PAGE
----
St. George Tucker was one of the most influential legal scholars of the early American republic. His View of the Constitution of the United States was the first extended, systematic commentary on the Constitution after it had been ratified by the people of the several states and amended by the Bill of Rights. And his Blackstone’s Commentaries, from which the following excerpt originates, was the major treatise on American law in the early 19th century. Lawyers arguing before the Supreme Court of the United States would frequently cite to Tucker’s Blackstone – more often than any other commentator until 1827.
The following excerpt is Tucker’s short commentary on the importance and meaning of the 2nd Amendment.
St. George Tucker, Blackstone’s Commentaries 1:App. 300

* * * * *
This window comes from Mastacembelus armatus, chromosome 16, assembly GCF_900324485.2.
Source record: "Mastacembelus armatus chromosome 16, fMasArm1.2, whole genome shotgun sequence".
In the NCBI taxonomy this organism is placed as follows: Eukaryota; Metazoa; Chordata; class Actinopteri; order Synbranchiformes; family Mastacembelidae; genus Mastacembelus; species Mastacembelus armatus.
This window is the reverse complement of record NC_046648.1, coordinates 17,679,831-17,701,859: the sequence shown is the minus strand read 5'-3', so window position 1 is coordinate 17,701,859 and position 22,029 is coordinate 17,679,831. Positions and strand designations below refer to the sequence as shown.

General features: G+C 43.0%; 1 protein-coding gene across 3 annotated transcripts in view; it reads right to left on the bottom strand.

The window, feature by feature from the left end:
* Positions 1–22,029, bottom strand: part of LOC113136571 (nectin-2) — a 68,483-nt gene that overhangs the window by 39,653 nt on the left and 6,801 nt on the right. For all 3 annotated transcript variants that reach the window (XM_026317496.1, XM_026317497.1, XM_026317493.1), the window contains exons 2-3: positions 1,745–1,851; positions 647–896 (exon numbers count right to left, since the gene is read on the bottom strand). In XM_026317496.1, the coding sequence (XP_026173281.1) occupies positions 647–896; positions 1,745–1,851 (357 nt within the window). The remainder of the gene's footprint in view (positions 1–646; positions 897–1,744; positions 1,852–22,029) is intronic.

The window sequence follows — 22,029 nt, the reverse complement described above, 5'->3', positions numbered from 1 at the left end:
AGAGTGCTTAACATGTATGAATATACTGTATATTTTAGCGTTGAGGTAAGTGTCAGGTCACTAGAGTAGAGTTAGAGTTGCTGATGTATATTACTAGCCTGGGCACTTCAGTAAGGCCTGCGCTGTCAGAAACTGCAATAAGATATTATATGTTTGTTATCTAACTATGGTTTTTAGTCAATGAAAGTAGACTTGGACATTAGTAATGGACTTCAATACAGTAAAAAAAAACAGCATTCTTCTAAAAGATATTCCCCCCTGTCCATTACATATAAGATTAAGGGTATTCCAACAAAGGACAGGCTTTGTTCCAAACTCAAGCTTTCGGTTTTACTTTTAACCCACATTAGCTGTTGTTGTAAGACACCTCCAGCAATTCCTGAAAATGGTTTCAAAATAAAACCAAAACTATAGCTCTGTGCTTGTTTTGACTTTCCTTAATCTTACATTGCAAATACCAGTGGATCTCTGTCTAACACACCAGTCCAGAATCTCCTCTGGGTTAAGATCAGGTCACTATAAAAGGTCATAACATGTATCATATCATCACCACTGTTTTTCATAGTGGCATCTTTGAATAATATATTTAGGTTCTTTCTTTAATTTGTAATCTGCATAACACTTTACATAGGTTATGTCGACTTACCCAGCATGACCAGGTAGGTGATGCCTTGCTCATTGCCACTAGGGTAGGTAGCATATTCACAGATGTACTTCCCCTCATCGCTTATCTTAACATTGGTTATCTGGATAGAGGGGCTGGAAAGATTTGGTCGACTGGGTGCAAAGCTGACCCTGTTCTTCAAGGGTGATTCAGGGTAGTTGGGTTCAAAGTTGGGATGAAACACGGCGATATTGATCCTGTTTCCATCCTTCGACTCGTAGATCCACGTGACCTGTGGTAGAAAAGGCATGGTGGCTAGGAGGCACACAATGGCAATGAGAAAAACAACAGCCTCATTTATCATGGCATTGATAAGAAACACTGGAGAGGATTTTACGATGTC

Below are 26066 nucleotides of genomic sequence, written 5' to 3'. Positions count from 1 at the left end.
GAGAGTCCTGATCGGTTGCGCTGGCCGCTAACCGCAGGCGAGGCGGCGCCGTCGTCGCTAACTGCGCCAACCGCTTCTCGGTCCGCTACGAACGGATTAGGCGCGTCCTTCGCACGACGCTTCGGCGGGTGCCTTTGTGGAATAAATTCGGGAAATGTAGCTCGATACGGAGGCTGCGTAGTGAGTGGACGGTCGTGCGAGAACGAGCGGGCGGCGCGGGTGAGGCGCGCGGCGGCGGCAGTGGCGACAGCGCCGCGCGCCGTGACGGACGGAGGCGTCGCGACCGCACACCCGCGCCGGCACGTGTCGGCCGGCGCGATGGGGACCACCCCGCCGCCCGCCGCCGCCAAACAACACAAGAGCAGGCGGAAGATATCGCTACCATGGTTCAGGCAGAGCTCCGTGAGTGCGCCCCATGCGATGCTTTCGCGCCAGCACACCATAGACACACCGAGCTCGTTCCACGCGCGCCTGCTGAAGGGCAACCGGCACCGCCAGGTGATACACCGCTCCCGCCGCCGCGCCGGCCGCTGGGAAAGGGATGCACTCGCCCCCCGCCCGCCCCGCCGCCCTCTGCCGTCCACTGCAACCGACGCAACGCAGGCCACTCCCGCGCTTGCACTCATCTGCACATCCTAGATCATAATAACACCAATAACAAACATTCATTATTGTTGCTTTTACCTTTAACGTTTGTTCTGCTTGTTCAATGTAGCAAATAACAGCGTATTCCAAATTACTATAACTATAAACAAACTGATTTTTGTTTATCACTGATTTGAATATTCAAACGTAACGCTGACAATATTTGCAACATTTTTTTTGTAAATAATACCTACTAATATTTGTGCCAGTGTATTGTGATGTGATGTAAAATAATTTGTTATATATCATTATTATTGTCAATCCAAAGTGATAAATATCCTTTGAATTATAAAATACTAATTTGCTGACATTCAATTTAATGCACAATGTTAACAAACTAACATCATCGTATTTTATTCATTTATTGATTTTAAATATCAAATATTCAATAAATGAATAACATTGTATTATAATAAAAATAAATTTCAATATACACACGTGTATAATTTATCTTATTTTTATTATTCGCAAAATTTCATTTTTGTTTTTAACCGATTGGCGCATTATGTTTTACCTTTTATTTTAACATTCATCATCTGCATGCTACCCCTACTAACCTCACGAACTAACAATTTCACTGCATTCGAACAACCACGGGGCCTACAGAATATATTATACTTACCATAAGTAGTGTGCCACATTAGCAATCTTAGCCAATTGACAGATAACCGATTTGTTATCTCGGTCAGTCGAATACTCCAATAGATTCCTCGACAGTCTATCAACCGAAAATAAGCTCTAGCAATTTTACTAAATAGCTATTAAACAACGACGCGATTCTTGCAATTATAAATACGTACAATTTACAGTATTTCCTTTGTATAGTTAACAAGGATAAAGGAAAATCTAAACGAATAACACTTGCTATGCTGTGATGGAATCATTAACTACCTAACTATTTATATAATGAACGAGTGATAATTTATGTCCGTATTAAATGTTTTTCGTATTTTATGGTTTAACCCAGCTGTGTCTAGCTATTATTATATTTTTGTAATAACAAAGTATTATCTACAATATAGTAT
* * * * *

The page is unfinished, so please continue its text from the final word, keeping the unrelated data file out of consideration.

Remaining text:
This may be considered as the true palladium of liberty. . . . The right of self defence is the first law of nature: in most governments it has been the study of rulers to confine this right within the narrowest limits possible. Wherever standing armies are kept up, and the right of the people to keep and bear arms is, under any colour or pretext whatsoever, prohibited, liberty, if not already annihilated, is on the brink of destruction. In England, the people have been disarmed, generally, under the specious pretext of preserving the game: a never failing lure to bring over the landed aristocracy to support any measure, under that mask, though calculated for very different purposes. True it is, their bill of rights seems at first view to counteract this policy: but the right of bearing arms is confined to protestants, and the words suitable to their condition and degree, have been interpreted to authorise the prohibition of keeping a gun or other engine for the destruction of game, to any farmer, or inferior tradesman, or other person not qualified to kill game. So that not one man in five hundred can keep a gun in his house without being subject to a penalty.
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